Today, I decided to move on rough terrain (or at least, for me this is the case): “handling databases”. I got the question from a customer if it is possible to drive a SQL database using Dynamo and to feed the tables it with Revit data (preferable crossed data). So, I took this is as a challenge and the answer for them is: “Yes, we can ! ”
With the steps below, I would like to help you as well, setting up this workflow. The scope of the script below is dual. First I want to feed the Furniture objects in a Revit model with data coming from the Room they belong to. Secondly I want to extract all the Furniture and Room data to a MySQL database, which is located on another host machine, in this case a Virtual Machine.
Before you get started
I’ve listed some prerequisites you need to install before you can run this script, below:
- You need to set up a MySQL server, preferable on a virtual machine or have at least the MySQL .NET Connectors installed.
- In the video below, a MySQL viewer is used, called Workbench. You can find this viewer here.
- You will also need a Dynamo package called Slingshot! (made by Nathan Miller, The ProvingGround.org) Read more about this package in the package manager. Slingshot! is a node library for connecting Dynamo to external Relational Database Management Systems (RDBMS).
Crossing data between Furniture and Rooms
The first requirement is to collect Room data and provide this data to the Furniture objects that belong to the appropriate Room. Therefore a custom node called “Elements in Room” is used. This node can be found in Conrad Sobon’s archi-lab.net package (Grimshaw). This custom node detects if the location point of a Furniture object is within the Room boundaries. In case of, the custom node is included in the datasets at the bottom of this message.
Some Rooms don’t contain Furniture and this generates empty lists in the output of this custom node. To filter that out you can perform a List.IsEmpty node on each of the sublists. This gives you at the end a filtered list of Furniture, sorted per Room and a equal list of Rooms that contains Furniture. Combine the two lists results in the values of the Room Number send back to Revit, by filling values for the RoomNr project parameter that is added to the Furniture objects in the project.
Connect to the MySQL server
Before feeding data from the Revit model into the MySQL database, we need to make a connection between Dynamo and the server. This can be executed using the following Slingshot! nodes:
- Connection.MySQL_ConnectionString : generates the connection string using the input data from the Code Block on the left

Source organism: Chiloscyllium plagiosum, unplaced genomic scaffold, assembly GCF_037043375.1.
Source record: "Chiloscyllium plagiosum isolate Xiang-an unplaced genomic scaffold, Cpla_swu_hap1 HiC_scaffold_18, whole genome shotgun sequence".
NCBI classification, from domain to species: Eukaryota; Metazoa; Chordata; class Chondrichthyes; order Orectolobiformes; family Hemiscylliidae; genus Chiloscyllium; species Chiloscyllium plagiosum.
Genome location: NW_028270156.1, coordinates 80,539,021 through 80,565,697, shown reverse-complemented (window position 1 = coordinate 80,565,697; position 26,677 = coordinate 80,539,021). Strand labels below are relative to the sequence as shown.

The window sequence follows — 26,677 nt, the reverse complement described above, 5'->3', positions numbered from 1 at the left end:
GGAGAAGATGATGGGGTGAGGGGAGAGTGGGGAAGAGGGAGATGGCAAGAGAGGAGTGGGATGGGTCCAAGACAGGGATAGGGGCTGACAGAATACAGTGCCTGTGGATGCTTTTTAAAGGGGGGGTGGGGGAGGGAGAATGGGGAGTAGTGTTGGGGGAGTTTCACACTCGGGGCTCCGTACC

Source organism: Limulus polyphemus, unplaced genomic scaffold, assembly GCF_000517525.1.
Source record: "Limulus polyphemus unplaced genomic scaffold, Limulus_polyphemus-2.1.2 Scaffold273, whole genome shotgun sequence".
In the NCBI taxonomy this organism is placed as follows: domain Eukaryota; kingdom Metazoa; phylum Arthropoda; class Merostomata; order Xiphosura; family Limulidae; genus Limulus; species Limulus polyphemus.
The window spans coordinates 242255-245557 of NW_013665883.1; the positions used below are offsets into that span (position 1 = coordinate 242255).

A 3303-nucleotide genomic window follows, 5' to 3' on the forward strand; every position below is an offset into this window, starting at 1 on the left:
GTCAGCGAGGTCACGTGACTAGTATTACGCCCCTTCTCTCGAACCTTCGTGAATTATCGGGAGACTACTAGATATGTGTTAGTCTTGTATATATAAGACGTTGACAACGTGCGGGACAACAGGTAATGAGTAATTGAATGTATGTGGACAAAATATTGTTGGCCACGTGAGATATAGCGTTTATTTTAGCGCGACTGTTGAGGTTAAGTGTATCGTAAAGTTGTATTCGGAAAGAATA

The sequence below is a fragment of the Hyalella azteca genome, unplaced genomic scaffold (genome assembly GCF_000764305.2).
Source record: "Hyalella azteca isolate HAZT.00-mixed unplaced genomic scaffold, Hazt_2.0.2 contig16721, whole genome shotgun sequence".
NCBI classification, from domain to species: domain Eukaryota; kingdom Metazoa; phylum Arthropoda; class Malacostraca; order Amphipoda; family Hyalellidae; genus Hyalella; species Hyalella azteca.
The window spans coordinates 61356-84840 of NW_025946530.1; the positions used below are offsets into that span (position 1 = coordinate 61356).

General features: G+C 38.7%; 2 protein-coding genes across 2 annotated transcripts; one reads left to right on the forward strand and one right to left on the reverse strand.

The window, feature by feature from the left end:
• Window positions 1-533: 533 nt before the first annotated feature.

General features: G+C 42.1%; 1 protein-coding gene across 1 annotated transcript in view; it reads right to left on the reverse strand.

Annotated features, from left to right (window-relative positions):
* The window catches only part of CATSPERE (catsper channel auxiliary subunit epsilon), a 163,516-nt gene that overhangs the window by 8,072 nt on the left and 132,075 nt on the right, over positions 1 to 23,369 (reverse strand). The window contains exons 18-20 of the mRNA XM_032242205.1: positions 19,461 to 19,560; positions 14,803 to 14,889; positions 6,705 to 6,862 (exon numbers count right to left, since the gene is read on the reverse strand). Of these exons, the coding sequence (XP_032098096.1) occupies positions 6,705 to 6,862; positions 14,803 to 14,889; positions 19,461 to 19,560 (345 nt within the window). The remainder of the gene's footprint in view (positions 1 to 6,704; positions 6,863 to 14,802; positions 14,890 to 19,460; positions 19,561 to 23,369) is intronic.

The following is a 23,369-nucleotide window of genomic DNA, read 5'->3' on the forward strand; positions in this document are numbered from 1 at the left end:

- A Code Block containing the command string for creating a new database. This code block is driven by a variable called “Schema”
- Command.MySQL_Command : this will send the command to the MySQL server, indicated in the ConnectionString. The result is a boolean which indicates if the “schema” or “database” is created.
Create tables in the MySQL database
The Revit data needs to be extracted to several tables. One for the Furniture and one for the Rooms. With Dynamo and Slingshot! it is possible to define these tables with the specific columns. In this case, I did this using a code block to send the command string the MySQL server. (This string is in fact a copy past from the MySQL command prompt, when creating tables using the Workbench viewer).
//Syntax for command to create the Room table with indicated columns
“CREATE TABLE `” + DBase + “`.`” + Table + “` (
`ROOM_ID` INT NOT NULL COMMENT ”,
`NUMBER` VARCHAR(45) NULL COMMENT ”,
`NAME` VARCHAR(45) NULL COMMENT ”,
`AREA` DOUBLE NULL COMMENT ”,
PRIMARY KEY (`ROOM_ID`) COMMENT ”)”;
Feeding the MySQL database with data from Revit
In this part of the script I will extract the data from the Furniture and Room instances and feed them in the right tables of the database. The Revit ID of each object is unique and will be used as Primary Key in the database. On top of that, the Revit ID of the Rooms, the Furniture instances belong to, will be written into the Furniture table as well. This value can be used later to make queries across the tables.
Below is shown how to collect the Furniture data and send them to the SQL.InsertInto node. This last node generates the command strings for the input of data in the database. The Table input of this node is a concatenated string of the database name and table name, which is here “MillenniumRail.Furniture”
In the next image, similar is done for the collection of Room data.
When all data is collected and the strings are generated, we can send them to the Command.MySQL_Command in order to connect to the database and write the values. This is done in one time for Furniture and Rooms using a List.Join (which joins the SQL.InsertInto output from Room and Furniture instances.
Change data in the MySQL database
Using the MySQL Workbench you can change the data within the database. In this case, the values of the Furniture marks are added to the table.
Read data from the MySQL database
The changes that have been executed in the database, can be read in Dynamo and can be transferred back to Revit if necessary. Below you can find the statement that is needed to read data with the Query.MySQL_Query node. This is basically the same as the prompt command in MySQL: “SELECT * FROM millenniumrail.furniture”
Datasets & Video
You can download the Dynamo dataset below . Before you run the script be sure that you have:
- Added a (project) parameter called “RoomNr” to the Furniture objects (or change the parameter name in Dynamo)
- an active connection to your MySQL server
- installed Slingshot! package.
This video shows quickly how it works:
Special thanks to my colleague Ives Veelaert, with helping me out when having problems connecting with the VM SQL Server.